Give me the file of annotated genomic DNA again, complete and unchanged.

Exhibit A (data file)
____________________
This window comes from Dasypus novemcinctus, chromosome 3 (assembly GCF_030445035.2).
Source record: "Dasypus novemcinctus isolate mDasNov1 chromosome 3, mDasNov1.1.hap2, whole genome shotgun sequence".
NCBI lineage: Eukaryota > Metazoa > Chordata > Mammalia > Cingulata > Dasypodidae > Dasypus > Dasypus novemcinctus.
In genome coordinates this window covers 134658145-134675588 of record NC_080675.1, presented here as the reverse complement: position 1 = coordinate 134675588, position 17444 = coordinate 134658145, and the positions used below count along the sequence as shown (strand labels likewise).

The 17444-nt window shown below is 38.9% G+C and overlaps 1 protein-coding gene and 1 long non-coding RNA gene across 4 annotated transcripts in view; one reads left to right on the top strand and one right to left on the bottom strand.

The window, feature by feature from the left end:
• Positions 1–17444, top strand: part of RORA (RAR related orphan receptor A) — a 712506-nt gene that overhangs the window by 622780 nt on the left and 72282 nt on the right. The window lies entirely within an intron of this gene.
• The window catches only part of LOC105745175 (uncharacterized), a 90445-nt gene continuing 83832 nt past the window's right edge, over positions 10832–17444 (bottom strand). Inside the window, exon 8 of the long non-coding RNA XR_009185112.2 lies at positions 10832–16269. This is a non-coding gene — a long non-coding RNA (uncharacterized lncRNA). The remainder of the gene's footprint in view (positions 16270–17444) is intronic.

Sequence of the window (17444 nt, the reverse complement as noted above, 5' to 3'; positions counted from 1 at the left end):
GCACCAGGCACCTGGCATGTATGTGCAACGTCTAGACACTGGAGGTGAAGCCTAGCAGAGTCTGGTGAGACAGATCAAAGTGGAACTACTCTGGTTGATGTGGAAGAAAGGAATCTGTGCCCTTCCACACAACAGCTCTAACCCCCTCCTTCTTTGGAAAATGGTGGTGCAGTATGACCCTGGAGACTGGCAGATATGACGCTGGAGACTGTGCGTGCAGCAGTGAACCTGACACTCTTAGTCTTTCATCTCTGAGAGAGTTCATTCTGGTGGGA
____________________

This window comes from Dasypus novemcinctus, chromosome 3 (assembly GCF_030445035.2).
Source record: "Dasypus novemcinctus isolate mDasNov1 chromosome 3, mDasNov1.1.hap2, whole genome shotgun sequence".
NCBI lineage: Eukaryota > Metazoa > Chordata > Mammalia > Cingulata > Dasypodidae > Dasypus > Dasypus novemcinctus.
In genome coordinates this window covers 134658145-134675588 of record NC_080675.1, presented here as the reverse complement: position 1 = coordinate 134675588, position 17444 = coordinate 134658145, and the positions used below count along the sequence as shown (strand labels likewise).

The 17444-nt window shown below is 38.9% G+C and overlaps 1 protein-coding gene and 1 long non-coding RNA gene across 4 annotated transcripts in view; one reads left to right on the top strand and one right to left on the bottom strand.

The window, feature by feature from the left end:
• Positions 1–17444, top strand: part of RORA (RAR related orphan receptor A) — a 712506-nt gene that overhangs the window by 622780 nt on the left and 72282 nt on the right. The window lies entirely within an intron of this gene.
• The window catches only part of LOC105745175 (uncharacterized), a 90445-nt gene continuing 83832 nt past the window's right edge, over positions 10832–17444 (bottom strand). Inside the window, exon 8 of the long non-coding RNA XR_009185112.2 lies at positions 10832–16269. This is a non-coding gene — a long non-coding RNA (uncharacterized lncRNA). The remainder of the gene's footprint in view (positions 16270–17444) is intronic.

Sequence of the window (17444 nt, the reverse complement as noted above, 5' to 3'; positions counted from 1 at the left end):
GCACCAGGCACCTGGCATGTATGTGCAACGTCTAGACACTGGAGGTGAAGCCTAGCAGAGTCTGGTGAGACAGATCAAAGTGGAACTACTCTGGTTGATGTGGAAGAAAGGAATCTGTGCCCTTCCACACAACAGCTCTAACCCCCTCCTTCTTTGGAAAATGGTGGTGCAGTATGACCCTGGAGACTGGCAGATATGACGCTGGAGACTGTGCGTGCAGCAGTGAACCTGACACTCTTAGTCTTTCATCTCTGAGAGAGTTCATTCTGGTGGGA